In it, but not of it. TPM DC
"It's up to members of Congress to pre-empt the commission," says Alex Lawson, communications director for the advocacy group Social Security Works
Grijalva's effort is a response to signals and reports suggesting the commission, riven over issues like taxes and defense spending, is reaching common ground on Social Security cuts.
Democrats and advocates are rounding up signers, and will deliver the letter to Obama once the numbers climb, likely after Congress returns later this month. The original cosigners are Grijalva, John Conyers (D-MI), Dan Maffei (D-NY), Mary Jo Kilroy (D-OH), Chellie Pingree (D-ME), and CPC co-chair Lynn Woolsey (D-CA). They issued a "Dear Colleague" letter to House members earlier this afternoon and have identified dozens of potential signatories based on pledges and past statements.
The CPC has, of course, tried to throw its weight around in the past with little success. Dozens of House Democrats once pledged to vote against a health care bill that didn't include a public option, then lost the tug of war and voted yes. But the Social Security fight is different. The underlying legislation won't embody a goal -- like universal health care -- that progressives had pursued for generations. There's much more reason to take this pledge at face value. The question is whether they can round up enough votes to block a bill if it has broad support among Republicans and conservative Democrats.
You can read the text of the letter in its entirety below.
Dear Mr. President,
We write today to express our strong support for Social Security and our view that it should be strengthened. We oppose any cuts to Social Security benefits, including raising the retirement age. We also oppose any effort to privatize Social Security, in whole or in part.
You have charged the National Commission on Fiscal Responsibility and Reform with proposing recommendations that improve the long-term fiscal outlook and address the growth of entitlement spending. It is our view that Social Security--which is prohibited by law from adding to the national budget deficit--does not belong as part of those recommendations.
By 2023, Social Security will have built up a $4.3 trillion surplus, and, without any action, can pay at least 75 percent of all benefits thereafter. Because Social Security is funded separately from the general treasury and has no borrowing authority, it has not contributed to the federal deficit. Despite these facts, some Commission members have repeatedly alleged the need to cut Social Security for budgetary reasons.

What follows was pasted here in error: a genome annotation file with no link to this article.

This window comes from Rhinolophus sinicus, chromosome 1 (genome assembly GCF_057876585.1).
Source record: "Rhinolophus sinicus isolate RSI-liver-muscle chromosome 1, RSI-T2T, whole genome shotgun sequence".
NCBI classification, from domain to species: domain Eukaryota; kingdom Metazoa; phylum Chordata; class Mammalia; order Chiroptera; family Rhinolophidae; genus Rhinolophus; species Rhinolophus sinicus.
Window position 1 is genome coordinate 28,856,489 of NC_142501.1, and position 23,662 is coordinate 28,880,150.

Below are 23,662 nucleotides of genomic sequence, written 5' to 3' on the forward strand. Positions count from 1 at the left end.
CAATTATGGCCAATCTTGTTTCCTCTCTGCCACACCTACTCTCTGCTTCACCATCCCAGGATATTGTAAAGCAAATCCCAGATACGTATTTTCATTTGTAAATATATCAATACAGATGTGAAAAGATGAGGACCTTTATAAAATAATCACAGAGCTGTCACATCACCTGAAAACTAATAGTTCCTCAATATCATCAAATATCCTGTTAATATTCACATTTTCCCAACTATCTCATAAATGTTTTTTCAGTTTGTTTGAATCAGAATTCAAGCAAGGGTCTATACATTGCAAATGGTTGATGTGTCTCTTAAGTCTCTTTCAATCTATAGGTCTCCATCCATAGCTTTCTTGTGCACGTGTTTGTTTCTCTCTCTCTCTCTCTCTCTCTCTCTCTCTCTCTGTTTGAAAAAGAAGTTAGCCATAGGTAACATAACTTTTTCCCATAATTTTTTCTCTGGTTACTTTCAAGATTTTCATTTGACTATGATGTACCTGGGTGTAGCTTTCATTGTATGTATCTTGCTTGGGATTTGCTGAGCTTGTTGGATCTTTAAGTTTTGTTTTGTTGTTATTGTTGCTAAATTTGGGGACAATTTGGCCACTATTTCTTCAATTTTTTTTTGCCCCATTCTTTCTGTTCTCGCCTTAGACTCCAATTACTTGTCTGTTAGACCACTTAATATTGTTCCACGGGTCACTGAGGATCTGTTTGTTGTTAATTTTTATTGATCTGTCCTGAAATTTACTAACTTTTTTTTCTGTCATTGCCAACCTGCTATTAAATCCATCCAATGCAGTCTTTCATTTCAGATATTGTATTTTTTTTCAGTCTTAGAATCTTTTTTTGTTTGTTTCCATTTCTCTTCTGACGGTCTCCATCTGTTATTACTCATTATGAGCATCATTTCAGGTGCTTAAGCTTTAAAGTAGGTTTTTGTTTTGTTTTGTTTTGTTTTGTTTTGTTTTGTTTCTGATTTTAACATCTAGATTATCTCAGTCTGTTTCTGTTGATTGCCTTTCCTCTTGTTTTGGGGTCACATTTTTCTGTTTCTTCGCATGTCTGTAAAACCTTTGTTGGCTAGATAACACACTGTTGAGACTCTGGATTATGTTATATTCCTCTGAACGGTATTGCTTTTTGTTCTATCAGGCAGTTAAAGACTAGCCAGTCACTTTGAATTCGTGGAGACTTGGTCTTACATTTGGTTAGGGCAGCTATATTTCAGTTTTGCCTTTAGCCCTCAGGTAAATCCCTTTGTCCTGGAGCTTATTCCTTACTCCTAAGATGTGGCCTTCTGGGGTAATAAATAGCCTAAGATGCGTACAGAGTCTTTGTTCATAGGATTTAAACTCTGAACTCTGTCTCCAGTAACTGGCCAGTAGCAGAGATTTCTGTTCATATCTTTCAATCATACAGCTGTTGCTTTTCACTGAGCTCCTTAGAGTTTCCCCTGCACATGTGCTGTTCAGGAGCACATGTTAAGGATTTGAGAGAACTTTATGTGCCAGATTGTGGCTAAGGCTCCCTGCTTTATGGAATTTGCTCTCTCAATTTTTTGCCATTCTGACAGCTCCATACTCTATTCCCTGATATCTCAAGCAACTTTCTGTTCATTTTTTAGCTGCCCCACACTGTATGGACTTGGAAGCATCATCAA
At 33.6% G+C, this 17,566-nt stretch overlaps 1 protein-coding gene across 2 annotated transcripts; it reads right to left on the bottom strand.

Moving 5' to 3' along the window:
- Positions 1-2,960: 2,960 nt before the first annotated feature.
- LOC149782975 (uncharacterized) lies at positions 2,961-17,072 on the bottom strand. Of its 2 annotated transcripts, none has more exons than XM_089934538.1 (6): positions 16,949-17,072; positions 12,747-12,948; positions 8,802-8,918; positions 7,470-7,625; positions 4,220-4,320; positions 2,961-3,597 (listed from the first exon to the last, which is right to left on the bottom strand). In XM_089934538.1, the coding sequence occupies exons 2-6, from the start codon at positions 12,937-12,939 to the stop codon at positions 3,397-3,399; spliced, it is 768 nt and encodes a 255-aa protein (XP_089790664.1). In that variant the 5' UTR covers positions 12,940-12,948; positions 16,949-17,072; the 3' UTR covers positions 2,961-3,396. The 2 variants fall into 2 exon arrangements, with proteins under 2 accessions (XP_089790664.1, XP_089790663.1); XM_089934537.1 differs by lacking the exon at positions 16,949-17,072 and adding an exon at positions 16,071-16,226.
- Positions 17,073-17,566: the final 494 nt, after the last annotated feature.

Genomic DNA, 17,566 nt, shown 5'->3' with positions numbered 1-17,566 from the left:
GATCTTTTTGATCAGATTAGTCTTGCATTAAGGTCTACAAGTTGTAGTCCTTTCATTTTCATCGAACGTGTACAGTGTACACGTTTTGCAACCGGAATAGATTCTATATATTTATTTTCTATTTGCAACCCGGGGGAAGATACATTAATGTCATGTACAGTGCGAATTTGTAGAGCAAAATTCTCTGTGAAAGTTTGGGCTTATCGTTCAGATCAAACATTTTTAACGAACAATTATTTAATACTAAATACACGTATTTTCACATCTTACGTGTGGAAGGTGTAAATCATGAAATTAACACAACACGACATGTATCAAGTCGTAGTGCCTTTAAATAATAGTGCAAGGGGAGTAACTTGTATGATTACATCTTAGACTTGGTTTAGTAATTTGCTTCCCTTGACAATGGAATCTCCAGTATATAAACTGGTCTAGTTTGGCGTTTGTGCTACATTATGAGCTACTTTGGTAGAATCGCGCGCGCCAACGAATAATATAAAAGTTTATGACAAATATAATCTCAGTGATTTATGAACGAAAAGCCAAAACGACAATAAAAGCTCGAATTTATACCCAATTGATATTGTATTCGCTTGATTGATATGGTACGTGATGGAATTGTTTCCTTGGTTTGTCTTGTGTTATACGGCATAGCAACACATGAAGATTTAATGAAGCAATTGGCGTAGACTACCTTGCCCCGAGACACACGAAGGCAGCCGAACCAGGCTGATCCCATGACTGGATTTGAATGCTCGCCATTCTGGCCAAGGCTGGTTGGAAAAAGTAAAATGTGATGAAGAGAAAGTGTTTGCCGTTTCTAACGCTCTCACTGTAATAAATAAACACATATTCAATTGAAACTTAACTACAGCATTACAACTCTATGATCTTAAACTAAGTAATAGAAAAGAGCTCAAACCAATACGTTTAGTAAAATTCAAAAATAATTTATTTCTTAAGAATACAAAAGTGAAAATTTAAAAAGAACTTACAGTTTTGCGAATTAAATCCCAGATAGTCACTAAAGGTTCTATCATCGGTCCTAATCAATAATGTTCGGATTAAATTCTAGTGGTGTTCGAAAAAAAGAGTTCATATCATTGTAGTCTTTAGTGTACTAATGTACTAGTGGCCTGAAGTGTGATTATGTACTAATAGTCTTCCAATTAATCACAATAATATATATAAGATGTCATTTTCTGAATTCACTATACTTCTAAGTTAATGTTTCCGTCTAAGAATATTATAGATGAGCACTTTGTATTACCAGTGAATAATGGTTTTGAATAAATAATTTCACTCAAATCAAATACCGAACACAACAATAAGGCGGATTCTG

For 75 years, Social Security has been a promise to the American people that if they work hard and pay their fair share, they will have a financially secure retirement. In communities across this country, Social Security benefits are often the only source of income helping families maintain a decent standard of living. Social Security's benefits are modest, averaging less than $13,000 a year, but they are vital to the vast majority of Americans who receive them.
Cutting Social Security benefits further than they are already being cut by raising the retirement age from 65 to 67 would create needless hardship for millions of vulnerable Americans. This is especially true in the face of an economic downturn that has wiped out trillions of dollars that Americans were relying on for their retirement security and the increased dismantlement of the private and public pension systems.
If any of the Commission's recommendations cut or diminish Social Security in any way, we will stand firmly against them. We urge you to join us in protecting and strengthening Social Security rather than letting it fall victim to a misguided attempt to reduce budget deficits on the backs of working families.